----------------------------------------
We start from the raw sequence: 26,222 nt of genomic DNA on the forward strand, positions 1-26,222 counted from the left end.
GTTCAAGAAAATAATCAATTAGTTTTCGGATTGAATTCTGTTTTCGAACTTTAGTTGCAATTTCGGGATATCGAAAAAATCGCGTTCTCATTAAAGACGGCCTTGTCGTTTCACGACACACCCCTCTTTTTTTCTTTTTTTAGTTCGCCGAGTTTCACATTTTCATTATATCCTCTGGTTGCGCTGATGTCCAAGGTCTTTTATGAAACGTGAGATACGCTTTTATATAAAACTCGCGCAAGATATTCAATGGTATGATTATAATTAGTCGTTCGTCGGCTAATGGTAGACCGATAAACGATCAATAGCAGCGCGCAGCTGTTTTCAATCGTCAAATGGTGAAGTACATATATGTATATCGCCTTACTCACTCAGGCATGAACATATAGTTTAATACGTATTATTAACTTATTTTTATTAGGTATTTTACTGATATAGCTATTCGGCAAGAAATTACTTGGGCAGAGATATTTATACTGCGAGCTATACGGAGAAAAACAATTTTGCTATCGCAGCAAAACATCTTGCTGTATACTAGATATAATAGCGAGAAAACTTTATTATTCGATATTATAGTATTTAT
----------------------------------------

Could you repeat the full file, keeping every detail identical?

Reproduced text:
We start from the raw sequence: 26,222 nt of genomic DNA on the forward strand, positions 1-26,222 counted from the left end.
GTTCAAGAAAATAATCAATTAGTTTTCGGATTGAATTCTGTTTTCGAACTTTAGTTGCAATTTCGGGATATCGAAAAAATCGCGTTCTCATTAAAGACGGCCTTGTCGTTTCACGACACACCCCTCTTTTTTTCTTTTTTTAGTTCGCCGAGTTTCACATTTTCATTATATCCTCTGGTTGCGCTGATGTCCAAGGTCTTTTATGAAACGTGAGATACGCTTTTATATAAAACTCGCGCAAGATATTCAATGGTATGATTATAATTAGTCGTTCGTCGGCTAATGGTAGACCGATAAACGATCAATAGCAGCGCGCAGCTGTTTTCAATCGTCAAATGGTGAAGTACATATATGTATATCGCCTTACTCACTCAGGCATGAACATATAGTTTAATACGTATTATTAACTTATTTTTATTAGGTATTTTACTGATATAGCTATTCGGCAAGAAATTACTTGGGCAGAGATATTTATACTGCGAGCTATACGGAGAAAAACAATTTTGCTATCGCAGCAAAACATCTTGCTGTATACTAGATATAATAGCGAGAAAACTTTATTATTCGATATTATAGTATTTAT